Is This Good Resume Cover Letter Advice or a Sales Gimmick?

There's a fine line between smart marketing and sales gimmicks when it comes to writing cover letters. I've heard some talk about making your resume cover letter punchy with a few "new" techniques. So, of course, I have to put my two cents into the conversation.

Resume Cover Letter Advice: Agree or Disagree?

Not all of these points are new, but they're worth discussing because job seekers (you may be one of them) wonder if they should follow this cover letter advice. Here's what I think...

1. Write your letter to a specific person in the company.

Absolutely, if it's at all possible to get the right person's name. You might even call the company and ask the receptionist for the name of the manager of the department where you want to work. I think that's good detective work.

2. Reference someone at the start of the letter.

Well, maybe. It all depends on how you know that person, and how well-regarded your referrer is in the eyes of the person you're writing to. For example, if you start your cover letter by referencing the receptionist it could be a mistake if you don't really know her. She could be a temp or about to be fired, in which case you could be throwing your money on a losing race horse.

Even if you get the manager's name from someone at a higher level, it's good to know more about the relationship between the referrer and the manager. Let's say you meet someone from ABC Company who tells you the name of the manager in the department where you'd like to work. Ask a few questions about how these two people know each other, what projects they've had... dig a little to see if there's a hint of good will or animosity. While it could be your winning ticket to be referred by a potential boss's friend, it won't help a bit to be recommended by his enemy.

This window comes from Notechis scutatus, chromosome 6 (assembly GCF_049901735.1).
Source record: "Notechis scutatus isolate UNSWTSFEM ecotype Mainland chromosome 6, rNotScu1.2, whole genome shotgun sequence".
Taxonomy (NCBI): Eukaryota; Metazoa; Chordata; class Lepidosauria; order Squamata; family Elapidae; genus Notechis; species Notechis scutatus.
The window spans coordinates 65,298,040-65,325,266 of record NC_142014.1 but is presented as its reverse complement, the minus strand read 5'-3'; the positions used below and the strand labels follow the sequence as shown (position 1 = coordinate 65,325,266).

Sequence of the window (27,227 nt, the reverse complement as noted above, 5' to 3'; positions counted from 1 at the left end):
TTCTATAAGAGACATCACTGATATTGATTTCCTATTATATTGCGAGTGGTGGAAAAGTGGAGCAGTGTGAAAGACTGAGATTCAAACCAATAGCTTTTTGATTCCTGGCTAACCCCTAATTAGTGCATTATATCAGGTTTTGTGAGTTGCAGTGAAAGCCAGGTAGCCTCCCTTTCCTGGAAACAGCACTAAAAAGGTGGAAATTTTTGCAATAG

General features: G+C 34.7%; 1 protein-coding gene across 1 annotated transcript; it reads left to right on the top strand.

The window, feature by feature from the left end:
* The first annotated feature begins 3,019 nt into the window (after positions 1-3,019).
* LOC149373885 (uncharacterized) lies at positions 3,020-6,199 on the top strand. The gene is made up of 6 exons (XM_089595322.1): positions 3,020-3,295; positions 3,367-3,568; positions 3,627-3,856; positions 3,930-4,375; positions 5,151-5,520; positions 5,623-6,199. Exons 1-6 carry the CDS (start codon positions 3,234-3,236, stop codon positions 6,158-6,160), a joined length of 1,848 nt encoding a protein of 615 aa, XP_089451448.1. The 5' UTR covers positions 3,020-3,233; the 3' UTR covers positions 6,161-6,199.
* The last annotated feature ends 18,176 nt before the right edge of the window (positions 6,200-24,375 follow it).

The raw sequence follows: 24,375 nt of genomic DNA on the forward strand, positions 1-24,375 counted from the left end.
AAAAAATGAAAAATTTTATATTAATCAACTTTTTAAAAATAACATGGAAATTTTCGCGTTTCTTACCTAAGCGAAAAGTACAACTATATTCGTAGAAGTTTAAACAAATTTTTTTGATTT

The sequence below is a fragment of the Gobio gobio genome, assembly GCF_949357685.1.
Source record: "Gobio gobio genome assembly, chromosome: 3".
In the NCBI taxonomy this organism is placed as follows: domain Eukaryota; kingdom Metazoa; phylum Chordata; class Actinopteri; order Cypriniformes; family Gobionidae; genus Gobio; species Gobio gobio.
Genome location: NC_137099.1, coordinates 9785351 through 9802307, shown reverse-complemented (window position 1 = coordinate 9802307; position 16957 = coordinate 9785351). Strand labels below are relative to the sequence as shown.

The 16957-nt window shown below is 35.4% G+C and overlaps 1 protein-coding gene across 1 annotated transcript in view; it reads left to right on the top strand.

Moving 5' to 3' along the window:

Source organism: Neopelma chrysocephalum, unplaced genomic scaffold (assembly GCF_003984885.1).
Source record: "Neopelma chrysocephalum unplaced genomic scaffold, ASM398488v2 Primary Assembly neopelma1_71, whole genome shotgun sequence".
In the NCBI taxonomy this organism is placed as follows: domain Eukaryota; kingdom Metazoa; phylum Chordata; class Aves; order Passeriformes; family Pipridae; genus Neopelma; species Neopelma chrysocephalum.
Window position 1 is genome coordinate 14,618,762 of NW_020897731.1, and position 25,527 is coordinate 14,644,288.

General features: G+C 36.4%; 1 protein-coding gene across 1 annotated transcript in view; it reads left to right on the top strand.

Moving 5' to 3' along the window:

3. Make your cover letter a sales letter.

Yes and no. You resume cover letter is a sales letter in the sense that it pitches you to the recruiter or hiring manager. It should also paint a picture of you at the job interview by showing that you know what the company does, what value you offer, and what you'd like to discuss in person. While saying this, your cover letter should reveal your professional personality so the reader gets a sense of you — the person he'll be sitting with in the interview.

But an over-the-top sales letter is not appropriate for most job objectives. It may work very well for sales, marketing, and promotion jobs where a "salesy" approach is expected and valued. But that same sales letter approach will likely fall like a rock off a cliff for an IT professional, accountant, school teacher, and frankly most occupations not involved with sales. (Check out my sample cover letters to see what I think works for most types of work.)

4. Use blue ink for the signature.

This may be true for hardcopy cover letters; I haven't done any research on that. But these days, most job seekers send their resume cover letters via email — not hardcopy snail mail. I strongly advise that you not use blue type in your cover email or attached cover letter.

5. Write a PS message that reels the reader in. Your PS will be read first after seeing who the resume cover letter is from.

I like this advice — for hardcopy cover letters. I honestly think people do read a PS at the end of a letter before reading its content. I know I do when I'm scanning junk mail. But again, how does this apply to email? If the PS is below the fold (meaning you have to scroll the message to see it), then there's no advantage to having it way down at the bottom of your letter. In fact, it could easily not get read at all.